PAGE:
ERP Usability? What’s the fuss? Where did ideas for ERP usability evolve from? Sometimes we see these terms and really don’t have an idea where they came. Since I have been digging into this a little bit recently as part of my ongoing studies, I thought I’d discuss some of the basic principles of technology acceptance and how these principles come into play as it relates to ERP usability.
Although research on ERP usability has been around and evolving for quite a while, the issue is still critical and clearly ERP usability is still a challenge with enterprises worldwide. With an estimated market of $38 billion, the widespread adoption of ERP systems has received well-deserved attention from the research community on this topic for decades now. Companies worldwide continue to seek to maximize their ERP software investment while increasingly relying upon these systems to meet basic information management needs. These needs relate to focusing efforts on increasing the degree of integration across data sources, and enhancing business decision-making by moving ERP implementations to more flexible architectures. However, while ongoing implementations of ERP systems are increasing, usability of these systems is not following the same growth rate and in fact, is flat-lining. This situation continues despite proven potential for greater productivity and reduced training by increasing usability.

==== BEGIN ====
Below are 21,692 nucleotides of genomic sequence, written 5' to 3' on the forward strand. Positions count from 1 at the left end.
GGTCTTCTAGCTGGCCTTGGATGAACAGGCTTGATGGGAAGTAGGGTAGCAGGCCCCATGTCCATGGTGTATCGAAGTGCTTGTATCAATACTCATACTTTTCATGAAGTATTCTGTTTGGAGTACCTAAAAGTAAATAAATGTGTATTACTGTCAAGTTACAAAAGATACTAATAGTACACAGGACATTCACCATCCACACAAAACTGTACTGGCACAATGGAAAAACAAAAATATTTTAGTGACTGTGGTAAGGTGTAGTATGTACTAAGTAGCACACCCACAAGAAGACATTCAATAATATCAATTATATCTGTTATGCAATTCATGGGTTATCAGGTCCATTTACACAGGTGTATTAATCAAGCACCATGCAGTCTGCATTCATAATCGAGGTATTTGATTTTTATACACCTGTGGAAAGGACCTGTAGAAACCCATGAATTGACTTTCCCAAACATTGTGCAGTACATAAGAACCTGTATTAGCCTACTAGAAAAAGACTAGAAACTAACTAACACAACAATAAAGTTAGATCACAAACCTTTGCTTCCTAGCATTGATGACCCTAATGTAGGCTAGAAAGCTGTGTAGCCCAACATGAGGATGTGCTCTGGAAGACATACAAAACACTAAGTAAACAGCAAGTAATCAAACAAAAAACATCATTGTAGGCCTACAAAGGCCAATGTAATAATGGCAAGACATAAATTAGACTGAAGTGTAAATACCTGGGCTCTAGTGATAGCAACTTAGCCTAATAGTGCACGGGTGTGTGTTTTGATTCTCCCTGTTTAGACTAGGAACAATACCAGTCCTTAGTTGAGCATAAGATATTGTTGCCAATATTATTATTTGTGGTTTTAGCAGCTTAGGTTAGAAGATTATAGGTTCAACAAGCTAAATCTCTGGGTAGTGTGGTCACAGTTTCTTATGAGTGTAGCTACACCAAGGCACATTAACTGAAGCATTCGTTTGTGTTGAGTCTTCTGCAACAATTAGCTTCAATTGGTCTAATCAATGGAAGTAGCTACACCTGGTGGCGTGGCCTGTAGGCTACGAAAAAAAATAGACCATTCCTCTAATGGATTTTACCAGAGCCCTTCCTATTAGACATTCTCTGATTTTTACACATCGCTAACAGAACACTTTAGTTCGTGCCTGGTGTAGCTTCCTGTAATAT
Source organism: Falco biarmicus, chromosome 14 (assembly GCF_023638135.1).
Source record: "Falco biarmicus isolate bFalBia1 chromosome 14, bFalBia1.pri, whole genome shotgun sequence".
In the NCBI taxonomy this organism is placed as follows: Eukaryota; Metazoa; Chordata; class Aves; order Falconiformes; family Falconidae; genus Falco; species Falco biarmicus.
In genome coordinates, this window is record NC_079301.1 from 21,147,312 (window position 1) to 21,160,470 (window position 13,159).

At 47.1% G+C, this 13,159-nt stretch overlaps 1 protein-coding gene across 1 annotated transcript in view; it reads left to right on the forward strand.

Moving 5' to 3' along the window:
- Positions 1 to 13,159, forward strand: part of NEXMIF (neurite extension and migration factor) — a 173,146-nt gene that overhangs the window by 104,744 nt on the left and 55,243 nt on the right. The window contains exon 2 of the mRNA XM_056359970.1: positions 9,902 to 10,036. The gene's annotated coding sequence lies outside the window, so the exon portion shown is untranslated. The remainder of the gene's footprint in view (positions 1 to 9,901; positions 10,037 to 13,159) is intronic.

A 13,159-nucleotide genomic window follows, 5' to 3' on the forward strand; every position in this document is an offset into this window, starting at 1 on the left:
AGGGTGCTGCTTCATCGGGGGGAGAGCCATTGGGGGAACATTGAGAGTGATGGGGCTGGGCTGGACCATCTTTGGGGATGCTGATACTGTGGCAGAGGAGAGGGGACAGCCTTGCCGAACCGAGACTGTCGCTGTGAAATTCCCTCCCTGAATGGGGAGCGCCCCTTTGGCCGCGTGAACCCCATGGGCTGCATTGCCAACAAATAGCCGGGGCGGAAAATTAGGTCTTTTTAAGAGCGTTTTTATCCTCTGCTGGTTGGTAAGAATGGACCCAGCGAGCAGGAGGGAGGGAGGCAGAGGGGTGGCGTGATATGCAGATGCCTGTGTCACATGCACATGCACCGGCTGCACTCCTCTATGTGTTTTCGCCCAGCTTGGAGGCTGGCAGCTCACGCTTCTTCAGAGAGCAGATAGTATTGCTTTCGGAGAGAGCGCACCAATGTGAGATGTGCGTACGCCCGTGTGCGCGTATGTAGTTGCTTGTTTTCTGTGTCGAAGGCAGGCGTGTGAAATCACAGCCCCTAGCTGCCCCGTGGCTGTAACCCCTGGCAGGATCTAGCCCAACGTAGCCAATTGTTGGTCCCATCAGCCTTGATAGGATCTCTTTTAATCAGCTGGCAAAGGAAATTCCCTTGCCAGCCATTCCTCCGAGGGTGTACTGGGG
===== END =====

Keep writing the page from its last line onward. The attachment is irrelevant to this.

So, stay tuned and watch this blog channel as I take us back to the basics of usability and review some of the principles of ERP usability including attitude-behavior theory, the theory of reasoned action, Davis’s infamous technology acceptance model, right up to the latest thinking as it relates to Topi’s research into ERP usability and the collaboration approach to technology acceptance. Should be fun times!
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